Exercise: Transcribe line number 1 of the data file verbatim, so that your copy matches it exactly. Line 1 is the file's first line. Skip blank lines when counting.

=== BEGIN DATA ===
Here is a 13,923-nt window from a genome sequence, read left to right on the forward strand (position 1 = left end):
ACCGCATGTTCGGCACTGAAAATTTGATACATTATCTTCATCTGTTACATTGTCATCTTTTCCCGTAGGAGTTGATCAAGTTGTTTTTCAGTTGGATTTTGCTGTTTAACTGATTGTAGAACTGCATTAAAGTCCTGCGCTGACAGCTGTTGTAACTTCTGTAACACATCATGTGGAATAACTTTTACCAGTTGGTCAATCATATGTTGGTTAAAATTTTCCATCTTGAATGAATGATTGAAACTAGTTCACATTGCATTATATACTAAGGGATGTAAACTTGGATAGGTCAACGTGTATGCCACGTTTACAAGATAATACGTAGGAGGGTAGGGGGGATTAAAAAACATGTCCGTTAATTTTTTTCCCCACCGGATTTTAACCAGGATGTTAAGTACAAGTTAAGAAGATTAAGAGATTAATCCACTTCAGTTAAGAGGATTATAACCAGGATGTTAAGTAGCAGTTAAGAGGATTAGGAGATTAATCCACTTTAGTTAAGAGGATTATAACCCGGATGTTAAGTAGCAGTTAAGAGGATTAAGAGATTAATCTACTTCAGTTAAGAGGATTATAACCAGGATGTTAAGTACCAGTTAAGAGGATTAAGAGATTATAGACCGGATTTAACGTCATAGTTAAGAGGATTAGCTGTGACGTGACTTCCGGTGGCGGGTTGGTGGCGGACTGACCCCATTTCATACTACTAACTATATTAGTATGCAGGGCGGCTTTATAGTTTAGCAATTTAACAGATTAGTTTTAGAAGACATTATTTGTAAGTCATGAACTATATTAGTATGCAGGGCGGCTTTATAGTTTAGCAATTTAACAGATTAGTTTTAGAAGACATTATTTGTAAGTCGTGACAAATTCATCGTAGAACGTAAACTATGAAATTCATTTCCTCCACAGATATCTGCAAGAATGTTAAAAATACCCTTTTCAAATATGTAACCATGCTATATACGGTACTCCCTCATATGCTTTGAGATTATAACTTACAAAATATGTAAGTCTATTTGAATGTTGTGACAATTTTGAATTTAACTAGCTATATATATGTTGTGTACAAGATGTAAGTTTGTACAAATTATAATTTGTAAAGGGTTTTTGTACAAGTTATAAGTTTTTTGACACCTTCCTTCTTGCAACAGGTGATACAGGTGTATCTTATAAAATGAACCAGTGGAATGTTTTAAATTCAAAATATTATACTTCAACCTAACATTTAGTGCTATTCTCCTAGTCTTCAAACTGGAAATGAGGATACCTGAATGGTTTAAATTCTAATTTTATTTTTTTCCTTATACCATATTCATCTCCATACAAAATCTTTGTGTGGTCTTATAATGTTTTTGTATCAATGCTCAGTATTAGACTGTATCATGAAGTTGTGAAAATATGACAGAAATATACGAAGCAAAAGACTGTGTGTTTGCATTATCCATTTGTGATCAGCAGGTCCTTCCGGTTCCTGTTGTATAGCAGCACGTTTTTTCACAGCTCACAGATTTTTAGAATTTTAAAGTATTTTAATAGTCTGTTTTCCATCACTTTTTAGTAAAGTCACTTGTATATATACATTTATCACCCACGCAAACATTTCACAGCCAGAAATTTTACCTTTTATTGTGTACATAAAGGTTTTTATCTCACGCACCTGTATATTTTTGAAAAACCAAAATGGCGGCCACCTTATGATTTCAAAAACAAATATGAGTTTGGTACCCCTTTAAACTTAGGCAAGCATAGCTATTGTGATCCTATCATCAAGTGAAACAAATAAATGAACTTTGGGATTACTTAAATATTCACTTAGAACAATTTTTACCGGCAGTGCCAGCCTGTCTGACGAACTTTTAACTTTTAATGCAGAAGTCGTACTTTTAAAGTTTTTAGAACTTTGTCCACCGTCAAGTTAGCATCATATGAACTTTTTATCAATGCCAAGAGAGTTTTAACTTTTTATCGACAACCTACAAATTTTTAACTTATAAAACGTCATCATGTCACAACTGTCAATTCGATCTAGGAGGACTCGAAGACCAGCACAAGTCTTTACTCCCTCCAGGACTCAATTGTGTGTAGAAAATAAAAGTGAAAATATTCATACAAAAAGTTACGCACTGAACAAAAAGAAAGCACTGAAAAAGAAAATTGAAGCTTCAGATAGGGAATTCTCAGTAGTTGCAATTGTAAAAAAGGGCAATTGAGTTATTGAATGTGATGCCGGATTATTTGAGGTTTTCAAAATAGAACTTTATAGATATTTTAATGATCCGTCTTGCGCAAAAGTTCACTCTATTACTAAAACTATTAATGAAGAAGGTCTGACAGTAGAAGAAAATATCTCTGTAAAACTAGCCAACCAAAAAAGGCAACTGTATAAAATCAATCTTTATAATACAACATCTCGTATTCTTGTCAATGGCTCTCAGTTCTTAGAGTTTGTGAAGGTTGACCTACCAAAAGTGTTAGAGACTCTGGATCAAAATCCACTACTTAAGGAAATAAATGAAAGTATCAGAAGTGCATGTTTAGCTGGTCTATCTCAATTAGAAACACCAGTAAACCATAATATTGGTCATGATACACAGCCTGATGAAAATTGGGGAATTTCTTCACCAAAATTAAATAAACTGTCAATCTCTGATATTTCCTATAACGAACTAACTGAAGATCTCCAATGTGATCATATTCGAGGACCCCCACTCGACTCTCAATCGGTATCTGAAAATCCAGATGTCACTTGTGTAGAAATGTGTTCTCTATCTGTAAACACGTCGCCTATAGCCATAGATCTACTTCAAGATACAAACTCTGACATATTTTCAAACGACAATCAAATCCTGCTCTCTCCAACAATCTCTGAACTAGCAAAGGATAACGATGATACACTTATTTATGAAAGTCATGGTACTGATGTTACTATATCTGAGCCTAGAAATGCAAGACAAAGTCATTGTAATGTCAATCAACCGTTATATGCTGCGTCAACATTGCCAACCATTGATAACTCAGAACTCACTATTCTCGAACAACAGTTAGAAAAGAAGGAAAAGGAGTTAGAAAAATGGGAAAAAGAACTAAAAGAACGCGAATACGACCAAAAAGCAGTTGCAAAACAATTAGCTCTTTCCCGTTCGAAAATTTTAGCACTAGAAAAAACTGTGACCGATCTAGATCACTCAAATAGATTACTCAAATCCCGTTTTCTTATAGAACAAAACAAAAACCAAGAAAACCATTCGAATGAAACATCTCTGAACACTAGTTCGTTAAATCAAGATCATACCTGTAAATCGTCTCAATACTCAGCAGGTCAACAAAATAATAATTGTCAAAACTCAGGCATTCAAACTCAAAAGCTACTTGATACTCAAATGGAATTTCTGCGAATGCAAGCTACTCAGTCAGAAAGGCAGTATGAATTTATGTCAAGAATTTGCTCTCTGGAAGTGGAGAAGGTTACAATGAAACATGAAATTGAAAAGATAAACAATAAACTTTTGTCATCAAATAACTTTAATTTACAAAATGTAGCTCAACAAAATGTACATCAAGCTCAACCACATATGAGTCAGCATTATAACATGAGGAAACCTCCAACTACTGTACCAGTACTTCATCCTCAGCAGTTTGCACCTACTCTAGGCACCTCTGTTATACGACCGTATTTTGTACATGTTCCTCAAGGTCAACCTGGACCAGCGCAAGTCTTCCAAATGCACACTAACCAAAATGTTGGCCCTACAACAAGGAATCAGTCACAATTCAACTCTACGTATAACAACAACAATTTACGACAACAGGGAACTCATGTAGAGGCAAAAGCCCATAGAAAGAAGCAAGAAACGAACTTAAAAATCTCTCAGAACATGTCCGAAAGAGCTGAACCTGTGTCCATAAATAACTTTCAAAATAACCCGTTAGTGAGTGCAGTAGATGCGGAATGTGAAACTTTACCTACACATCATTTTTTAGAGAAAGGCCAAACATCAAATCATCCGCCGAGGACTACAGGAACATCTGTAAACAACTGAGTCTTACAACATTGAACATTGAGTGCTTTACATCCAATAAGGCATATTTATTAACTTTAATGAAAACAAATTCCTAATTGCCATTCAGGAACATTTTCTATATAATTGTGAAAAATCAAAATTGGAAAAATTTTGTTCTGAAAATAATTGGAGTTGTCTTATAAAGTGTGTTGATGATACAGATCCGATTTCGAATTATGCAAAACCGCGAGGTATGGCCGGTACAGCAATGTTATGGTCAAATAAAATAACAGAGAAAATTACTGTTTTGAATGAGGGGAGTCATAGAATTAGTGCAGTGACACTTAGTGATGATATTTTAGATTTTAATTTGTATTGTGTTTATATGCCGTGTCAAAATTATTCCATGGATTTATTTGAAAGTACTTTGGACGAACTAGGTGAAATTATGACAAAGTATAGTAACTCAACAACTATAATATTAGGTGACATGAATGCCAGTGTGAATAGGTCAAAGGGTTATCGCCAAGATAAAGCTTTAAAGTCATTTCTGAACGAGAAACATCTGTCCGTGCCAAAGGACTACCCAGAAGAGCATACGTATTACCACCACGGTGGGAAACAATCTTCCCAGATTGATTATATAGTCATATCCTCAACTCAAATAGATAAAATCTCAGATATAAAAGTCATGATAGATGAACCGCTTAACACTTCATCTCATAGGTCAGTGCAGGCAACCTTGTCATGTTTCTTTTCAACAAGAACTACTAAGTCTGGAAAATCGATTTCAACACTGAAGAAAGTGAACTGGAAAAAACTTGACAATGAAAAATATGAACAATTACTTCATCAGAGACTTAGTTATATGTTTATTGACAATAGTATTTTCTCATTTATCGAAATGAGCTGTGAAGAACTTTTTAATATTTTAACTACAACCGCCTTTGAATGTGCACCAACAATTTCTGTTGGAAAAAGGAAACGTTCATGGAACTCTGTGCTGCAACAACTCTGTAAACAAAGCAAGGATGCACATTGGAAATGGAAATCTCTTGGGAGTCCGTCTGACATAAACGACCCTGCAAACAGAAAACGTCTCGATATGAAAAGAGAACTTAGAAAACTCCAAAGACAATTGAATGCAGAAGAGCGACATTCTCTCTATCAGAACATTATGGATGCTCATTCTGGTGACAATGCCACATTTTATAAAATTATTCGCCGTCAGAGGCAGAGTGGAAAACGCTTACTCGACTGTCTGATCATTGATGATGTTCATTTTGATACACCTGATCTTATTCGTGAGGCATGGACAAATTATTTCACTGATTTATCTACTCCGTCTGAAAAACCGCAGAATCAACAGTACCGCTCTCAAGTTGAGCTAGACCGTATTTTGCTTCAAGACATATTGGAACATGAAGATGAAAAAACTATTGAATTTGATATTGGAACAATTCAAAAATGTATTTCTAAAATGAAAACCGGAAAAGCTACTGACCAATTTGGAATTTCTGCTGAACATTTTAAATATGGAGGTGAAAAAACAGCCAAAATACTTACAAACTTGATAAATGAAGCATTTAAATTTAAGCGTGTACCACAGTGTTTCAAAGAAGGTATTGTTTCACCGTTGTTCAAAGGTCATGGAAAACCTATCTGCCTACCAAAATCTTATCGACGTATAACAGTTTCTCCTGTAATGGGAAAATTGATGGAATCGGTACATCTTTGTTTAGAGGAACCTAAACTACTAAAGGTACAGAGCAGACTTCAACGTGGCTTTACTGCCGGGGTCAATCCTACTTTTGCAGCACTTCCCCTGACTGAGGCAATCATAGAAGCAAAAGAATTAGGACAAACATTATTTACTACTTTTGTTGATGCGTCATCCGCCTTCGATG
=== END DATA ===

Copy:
Here is a 13,923-nt window from a genome sequence, read left to right on the forward strand (position 1 = left end):